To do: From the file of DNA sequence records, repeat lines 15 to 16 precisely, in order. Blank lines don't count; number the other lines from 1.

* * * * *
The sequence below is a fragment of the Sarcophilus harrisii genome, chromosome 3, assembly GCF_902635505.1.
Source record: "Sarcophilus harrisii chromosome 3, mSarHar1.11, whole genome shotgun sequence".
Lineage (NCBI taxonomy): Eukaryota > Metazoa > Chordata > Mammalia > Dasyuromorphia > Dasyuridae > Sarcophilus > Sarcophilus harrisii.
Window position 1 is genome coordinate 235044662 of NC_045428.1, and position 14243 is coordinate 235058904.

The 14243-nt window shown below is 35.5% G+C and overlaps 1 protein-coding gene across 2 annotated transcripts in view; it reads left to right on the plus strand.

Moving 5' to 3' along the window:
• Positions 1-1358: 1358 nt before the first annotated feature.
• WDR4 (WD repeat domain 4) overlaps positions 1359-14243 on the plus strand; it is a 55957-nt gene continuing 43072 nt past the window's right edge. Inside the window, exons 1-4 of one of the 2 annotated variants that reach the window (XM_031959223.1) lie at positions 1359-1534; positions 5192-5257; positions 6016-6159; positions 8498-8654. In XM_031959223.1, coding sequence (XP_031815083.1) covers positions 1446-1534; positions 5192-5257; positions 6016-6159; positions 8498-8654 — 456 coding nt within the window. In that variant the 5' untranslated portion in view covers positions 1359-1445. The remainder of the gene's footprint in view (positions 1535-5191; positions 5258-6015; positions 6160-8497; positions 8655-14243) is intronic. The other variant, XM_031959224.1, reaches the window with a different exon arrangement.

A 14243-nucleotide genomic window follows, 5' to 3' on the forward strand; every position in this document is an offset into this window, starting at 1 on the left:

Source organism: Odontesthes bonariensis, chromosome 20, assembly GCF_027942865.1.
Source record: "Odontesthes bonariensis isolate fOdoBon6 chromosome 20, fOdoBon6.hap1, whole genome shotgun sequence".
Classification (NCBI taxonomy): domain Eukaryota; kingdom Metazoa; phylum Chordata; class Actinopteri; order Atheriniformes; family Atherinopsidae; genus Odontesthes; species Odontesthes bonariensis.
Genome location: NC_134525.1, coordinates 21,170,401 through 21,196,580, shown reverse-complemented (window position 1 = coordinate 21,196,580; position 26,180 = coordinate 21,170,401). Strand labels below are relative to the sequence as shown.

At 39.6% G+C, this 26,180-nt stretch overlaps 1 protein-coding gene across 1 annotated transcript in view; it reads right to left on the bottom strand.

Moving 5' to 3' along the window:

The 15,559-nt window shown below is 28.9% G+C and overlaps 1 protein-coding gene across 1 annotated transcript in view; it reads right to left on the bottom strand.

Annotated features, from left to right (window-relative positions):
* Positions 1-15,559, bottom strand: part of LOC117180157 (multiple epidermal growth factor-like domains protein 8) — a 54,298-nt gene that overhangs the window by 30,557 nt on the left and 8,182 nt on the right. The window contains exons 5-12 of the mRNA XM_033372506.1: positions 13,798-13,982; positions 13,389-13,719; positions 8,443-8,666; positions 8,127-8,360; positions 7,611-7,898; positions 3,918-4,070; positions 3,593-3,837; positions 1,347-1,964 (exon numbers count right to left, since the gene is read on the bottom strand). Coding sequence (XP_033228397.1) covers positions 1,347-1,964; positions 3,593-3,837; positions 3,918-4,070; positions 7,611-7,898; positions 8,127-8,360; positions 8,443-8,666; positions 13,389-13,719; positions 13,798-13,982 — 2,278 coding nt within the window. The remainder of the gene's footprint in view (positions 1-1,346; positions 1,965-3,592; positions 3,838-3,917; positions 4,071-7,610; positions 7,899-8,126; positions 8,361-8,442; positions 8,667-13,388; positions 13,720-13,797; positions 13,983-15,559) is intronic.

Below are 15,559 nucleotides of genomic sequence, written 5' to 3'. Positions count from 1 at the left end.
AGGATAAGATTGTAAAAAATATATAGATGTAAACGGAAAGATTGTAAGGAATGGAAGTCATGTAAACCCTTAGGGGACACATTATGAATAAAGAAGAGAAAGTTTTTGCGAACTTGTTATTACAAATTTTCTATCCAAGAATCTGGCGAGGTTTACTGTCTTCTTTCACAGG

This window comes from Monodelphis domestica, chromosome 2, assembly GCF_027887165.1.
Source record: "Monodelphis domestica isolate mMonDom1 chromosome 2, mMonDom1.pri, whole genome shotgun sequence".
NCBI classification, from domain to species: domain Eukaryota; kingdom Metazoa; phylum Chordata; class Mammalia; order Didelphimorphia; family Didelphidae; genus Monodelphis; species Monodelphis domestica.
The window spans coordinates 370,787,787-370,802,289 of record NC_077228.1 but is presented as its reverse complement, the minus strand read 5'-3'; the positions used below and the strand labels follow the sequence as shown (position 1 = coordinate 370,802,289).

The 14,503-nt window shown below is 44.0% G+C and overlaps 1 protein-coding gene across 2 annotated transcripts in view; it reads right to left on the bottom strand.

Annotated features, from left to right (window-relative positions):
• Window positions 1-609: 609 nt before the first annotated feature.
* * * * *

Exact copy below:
Moving 5' to 3' along the window:

The 15,559-nt window shown below is 28.9% G+C and overlaps 1 protein-coding gene across 1 annotated transcript in view; it reads right to left on the bottom strand.